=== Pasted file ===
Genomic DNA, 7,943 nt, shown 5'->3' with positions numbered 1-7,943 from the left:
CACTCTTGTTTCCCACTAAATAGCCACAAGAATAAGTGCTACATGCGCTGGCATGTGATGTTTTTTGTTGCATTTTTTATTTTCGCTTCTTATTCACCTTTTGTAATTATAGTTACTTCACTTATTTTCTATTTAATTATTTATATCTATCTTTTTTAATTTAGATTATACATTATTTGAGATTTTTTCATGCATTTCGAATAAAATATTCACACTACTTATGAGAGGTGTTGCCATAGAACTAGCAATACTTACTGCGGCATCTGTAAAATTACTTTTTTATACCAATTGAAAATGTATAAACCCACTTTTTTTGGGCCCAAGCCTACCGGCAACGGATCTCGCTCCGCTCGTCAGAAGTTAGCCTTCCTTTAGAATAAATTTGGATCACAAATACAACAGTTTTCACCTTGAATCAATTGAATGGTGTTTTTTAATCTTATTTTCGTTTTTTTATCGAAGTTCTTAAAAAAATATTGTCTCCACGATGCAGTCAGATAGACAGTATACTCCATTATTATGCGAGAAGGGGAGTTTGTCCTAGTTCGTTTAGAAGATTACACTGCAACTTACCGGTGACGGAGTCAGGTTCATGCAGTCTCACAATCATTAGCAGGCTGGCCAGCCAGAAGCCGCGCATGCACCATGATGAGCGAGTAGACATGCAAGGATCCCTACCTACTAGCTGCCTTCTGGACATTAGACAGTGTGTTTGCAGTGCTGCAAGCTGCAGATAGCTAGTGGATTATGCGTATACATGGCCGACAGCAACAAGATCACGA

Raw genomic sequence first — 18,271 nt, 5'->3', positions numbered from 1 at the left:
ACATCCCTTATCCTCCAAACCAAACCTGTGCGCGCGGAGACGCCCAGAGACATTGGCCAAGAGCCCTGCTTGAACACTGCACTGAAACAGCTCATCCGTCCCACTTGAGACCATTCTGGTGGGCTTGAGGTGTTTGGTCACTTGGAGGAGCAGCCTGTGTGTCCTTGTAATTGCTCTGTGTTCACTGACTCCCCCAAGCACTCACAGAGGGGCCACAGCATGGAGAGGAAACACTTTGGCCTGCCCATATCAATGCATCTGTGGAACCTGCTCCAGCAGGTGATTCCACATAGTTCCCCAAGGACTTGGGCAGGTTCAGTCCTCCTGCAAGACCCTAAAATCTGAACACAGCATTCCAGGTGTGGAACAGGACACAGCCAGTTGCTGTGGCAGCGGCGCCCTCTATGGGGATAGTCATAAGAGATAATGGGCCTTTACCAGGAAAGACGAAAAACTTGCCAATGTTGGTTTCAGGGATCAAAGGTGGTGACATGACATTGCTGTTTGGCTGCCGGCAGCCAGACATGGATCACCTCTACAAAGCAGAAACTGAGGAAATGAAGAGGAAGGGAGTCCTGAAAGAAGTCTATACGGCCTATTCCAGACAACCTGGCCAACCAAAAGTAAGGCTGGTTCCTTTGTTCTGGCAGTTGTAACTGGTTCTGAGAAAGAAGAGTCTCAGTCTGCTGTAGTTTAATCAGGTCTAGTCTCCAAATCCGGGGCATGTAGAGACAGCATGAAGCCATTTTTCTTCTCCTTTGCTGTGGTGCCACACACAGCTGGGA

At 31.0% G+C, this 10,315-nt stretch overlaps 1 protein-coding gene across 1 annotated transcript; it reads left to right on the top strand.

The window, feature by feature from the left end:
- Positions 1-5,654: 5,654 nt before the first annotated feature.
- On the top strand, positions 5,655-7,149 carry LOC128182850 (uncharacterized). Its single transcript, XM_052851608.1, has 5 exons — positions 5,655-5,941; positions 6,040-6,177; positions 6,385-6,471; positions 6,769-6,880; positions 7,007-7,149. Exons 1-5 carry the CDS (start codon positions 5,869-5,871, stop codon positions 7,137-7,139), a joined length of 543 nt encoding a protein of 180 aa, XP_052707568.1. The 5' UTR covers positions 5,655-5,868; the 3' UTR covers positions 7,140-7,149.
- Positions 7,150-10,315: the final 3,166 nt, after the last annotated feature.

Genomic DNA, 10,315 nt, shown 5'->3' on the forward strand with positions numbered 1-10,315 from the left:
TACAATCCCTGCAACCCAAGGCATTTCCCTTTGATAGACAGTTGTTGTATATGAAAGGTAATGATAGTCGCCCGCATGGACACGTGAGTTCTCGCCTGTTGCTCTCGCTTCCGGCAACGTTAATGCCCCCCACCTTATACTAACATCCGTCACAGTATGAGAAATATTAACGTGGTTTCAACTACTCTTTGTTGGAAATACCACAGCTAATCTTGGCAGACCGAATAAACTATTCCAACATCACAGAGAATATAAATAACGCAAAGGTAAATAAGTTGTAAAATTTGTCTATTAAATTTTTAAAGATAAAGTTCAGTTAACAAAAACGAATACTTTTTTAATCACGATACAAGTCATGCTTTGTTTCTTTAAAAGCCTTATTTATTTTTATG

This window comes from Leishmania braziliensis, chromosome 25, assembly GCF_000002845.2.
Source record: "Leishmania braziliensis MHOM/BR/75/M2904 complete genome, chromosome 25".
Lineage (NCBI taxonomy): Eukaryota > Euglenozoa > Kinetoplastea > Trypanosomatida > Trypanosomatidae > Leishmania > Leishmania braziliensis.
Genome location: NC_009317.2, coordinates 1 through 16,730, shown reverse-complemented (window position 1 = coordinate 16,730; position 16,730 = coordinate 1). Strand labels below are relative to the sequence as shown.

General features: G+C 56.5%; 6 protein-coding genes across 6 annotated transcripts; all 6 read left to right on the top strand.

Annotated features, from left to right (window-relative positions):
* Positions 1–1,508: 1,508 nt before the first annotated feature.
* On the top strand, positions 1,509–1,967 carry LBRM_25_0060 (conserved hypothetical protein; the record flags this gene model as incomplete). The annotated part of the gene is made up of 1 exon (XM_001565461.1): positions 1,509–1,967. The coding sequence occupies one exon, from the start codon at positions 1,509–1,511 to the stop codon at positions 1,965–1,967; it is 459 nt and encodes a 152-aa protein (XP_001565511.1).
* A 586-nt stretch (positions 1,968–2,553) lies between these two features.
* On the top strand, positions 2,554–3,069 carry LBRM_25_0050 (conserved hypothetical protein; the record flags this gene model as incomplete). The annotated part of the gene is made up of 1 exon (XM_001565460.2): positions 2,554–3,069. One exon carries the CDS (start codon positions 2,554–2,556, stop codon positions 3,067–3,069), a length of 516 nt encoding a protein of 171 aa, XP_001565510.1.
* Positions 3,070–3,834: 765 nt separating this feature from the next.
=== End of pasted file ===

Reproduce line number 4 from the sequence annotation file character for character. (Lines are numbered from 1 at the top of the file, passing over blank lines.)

ACATCCCTTATCCTCCAAACCAAACCTGTGCGCGCGGAGACGCCCAGAGACATTGGCCAAGAGCCCTGCTTGAACACTGCACTGAAACAGCTCATCCGTCCCACTTGAGACCATTCTGGTGGGCTTGAGGTGTTTGGTCACTTGGAGGAGCAGCCTGTGTGTCCTTGTAATTGCTCTGTGTTCACTGACTCCCCCAAGCACTCACAGAGGGGCCACAGCATGGAGAGGAAACACTTTGGCCTGCCCATATCAATGCATCTGTGGAACCTGCTCCAGCAGGTGATTCCACATAGTTCCCCAAGGACTTGGGCAGGTTCAGTCCTCCTGCAAGACCCTAAAATCTGAACACAGCATTCCAGGTGTGGAACAGGACACAGCCAGTTGCTGTGGCAGCGGCGCCCTCTATGGGGATAGTCATAAGAGATAATGGGCCTTTACCAGGAAAGACGAAAAACTTGCCAATGTTGGTTTCAGGGATCAAAGGTGGTGACATGACATTGCTGTTTGGCTGCCGGCAGCCAGACATGGATCACCTCTACAAAGCAGAAACTGAGGAAATGAAGAGGAAGGGAGTCCTGAAAGAAGTCTATACGGCCTATTCCAGACAACCTGGCCAACCAAAAGTAAGGCTGGTTCCTTTGTTCTGGCAGTTGTAACTGGTTCTGAGAAAGAAGAGTCTCAGTCTGCTGTAGTTTAATCAGGTCTAGTCTCCAAATCCGGGGCATGTAGAGACAGCATGAAGCCATTTTTCTTCTCCTTTGCTGTGGTGCCACACACAGCTGGGA